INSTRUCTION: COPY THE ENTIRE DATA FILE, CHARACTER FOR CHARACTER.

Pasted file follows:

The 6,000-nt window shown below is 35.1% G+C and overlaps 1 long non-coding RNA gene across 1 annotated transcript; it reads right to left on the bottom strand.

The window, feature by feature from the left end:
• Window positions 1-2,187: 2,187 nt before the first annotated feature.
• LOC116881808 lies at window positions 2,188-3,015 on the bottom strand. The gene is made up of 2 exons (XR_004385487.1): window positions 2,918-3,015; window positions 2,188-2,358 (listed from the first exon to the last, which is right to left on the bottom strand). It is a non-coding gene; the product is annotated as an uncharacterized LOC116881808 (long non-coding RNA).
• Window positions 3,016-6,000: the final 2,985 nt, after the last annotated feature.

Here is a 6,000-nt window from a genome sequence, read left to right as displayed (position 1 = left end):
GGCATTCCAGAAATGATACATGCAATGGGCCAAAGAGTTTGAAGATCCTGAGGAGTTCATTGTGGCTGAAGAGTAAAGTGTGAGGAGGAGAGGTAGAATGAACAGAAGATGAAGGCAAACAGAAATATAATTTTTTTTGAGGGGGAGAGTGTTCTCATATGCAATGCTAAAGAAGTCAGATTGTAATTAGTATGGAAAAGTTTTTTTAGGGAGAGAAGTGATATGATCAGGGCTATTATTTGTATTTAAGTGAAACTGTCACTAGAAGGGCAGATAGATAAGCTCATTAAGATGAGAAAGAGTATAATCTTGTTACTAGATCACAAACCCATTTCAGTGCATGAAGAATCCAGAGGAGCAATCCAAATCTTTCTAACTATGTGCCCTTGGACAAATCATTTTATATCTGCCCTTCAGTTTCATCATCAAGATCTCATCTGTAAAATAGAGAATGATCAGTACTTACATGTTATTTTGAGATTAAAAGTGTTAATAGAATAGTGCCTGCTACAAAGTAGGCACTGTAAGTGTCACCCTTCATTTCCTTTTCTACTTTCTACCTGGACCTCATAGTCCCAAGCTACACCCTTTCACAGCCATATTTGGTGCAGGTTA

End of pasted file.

The 6,000-nt window shown below is 35.1% G+C and overlaps 1 long non-coding RNA gene across 1 annotated transcript; it reads right to left on the bottom strand.

The window, feature by feature from the left end:
• Window positions 1-2,187: 2,187 nt before the first annotated feature.
• LOC116881808 lies at window positions 2,188-3,015 on the bottom strand. The gene is made up of 2 exons (XR_004385487.1): window positions 2,918-3,015; window positions 2,188-2,358 (listed from the first exon to the last, which is right to left on the bottom strand). It is a non-coding gene; the product is annotated as an uncharacterized LOC116881808 (long non-coding RNA).
• Window positions 3,016-6,000: the final 2,985 nt, after the last annotated feature.

Here is a 6,000-nt window from a genome sequence, read left to right as displayed (position 1 = left end):
GGCATTCCAGAAATGATACATGCAATGGGCCAAAGAGTTTGAAGATCCTGAGGAGTTCATTGTGGCTGAAGAGTAAAGTGTGAGGAGGAGAGGTAGAATGAACAGAAGATGAAGGCAAACAGAAATATAATTTTTTTTGAGGGGGAGAGTGTTCTCATATGCAATGCTAAAGAAGTCAGATTGTAATTAGTATGGAAAAGTTTTTTTAGGGAGAGAAGTGATATGATCAGGGCTATTATTTGTATTTAAGTGAAACTGTCACTAGAAGGGCAGATAGATAAGCTCATTAAGATGAGAAAGAGTATAATCTTGTTACTAGATCACAAACCCATTTCAGTGCATGAAGAATCCAGAGGAGCAATCCAAATCTTTCTAACTATGTGCCCTTGGACAAATCATTTTATATCTGCCCTTCAGTTTCATCATCAAGATCTCATCTGTAAAATAGAGAATGATCAGTACTTACATGTTATTTTGAGATTAAAAGTGTTAATAGAATAGTGCCTGCTACAAAGTAGGCACTGTAAGTGTCACCCTTCATTTCCTTTTCTACTTTCTACCTGGACCTCATAGTCCCAAGCTACACCCTTTCACAGCCATATTTGGTGCAGGTTA